But if the morning sessions left us with a huge grin and lots of confidence, the sunny post-lunch sessions gave us much more to ponder than to immediately celebrate.

Wanting to see if the superbike performance excellence wasn’t just a fluke, we tested the Aprilia RSV4 in the hotter afternoon session, but found it a distinct contrast. The Aprilia, in race mode, didn’t feel as agile as the BMW, and while the now familiar high-speed cornering stability was still there, the bike seem less inclined to change direction and deliver bigger lean angle.

Perplexed, we hopped back on a BMW S 1000 RR for the final session, and sure enough, it felt like a very different machine. The ergonomics of the BMW are amongst the best in the literbike category – it fits both large and smaller riders, unlike the cramped Aprilia – so it’s easier to ride, but again, there’s a reluctance to lean and less quickness in directional changes than before.

Our guess is the tyres were now operating outside their sweet spot – the track had become much hotter and the tyres were run on street pressures (2.5 bar or 36 psi front and rear) which could mean they were running hot. One colleague mentioned the session was almost like an endurance race and given 56 riders, four groups and four sessions each hot-swapping machines, the bikes and tyres were worked very hard during the event, much harder than your average road ride would deliver.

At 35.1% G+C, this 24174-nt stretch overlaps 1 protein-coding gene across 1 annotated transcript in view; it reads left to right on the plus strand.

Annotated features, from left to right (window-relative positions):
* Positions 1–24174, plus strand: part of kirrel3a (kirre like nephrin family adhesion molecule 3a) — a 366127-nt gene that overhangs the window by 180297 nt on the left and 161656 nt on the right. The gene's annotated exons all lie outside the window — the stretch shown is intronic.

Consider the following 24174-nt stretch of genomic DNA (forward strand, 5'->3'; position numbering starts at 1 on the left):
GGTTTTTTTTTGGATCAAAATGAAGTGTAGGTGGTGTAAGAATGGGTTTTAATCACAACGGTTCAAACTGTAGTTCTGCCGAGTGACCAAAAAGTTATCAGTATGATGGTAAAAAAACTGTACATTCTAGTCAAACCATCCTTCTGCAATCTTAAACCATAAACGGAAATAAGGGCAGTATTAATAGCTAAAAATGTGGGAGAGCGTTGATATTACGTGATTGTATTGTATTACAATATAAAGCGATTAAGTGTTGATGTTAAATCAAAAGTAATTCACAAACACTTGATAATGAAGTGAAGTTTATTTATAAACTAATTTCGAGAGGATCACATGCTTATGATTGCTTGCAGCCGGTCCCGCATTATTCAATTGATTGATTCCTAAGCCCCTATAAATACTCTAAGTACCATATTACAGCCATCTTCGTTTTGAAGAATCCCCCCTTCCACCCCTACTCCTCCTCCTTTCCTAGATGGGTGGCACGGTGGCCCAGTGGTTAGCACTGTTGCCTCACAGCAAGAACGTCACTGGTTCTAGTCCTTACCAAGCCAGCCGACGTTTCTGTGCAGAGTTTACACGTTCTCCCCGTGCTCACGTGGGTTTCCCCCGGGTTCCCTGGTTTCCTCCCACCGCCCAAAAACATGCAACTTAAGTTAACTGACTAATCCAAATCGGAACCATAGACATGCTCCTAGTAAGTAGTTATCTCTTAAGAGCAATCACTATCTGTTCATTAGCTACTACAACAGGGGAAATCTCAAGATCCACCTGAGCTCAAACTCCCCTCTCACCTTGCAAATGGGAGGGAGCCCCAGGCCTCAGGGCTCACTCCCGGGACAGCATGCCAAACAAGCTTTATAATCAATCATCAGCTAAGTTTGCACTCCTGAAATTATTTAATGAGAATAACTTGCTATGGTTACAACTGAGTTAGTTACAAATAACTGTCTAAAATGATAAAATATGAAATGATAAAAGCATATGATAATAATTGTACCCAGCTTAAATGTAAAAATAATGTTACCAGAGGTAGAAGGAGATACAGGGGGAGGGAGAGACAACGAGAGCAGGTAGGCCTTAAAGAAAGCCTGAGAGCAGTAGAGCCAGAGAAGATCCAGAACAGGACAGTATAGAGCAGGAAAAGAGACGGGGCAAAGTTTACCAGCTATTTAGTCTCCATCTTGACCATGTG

There were too many variables at play to know for sure: Different riders, different bikes, different riders on different bikes which would affect how much or little the tyre was pushed previous to our sessions.

BMW S 1000 RR rear Rosso 3 after 16 sessions on Sepang – noticeable lack of wear here due to the tyre’s longevity and Sepang’s spanking new tarmac

We can say that the Diablo Rosso 3 surely delivers when it comes to race-inspired handling and, on Sepang’s smooth surface at least, a new level of endurance. Its consistency over an entire four-hour track day varied, but one could say the same about almost any other tyre in existence.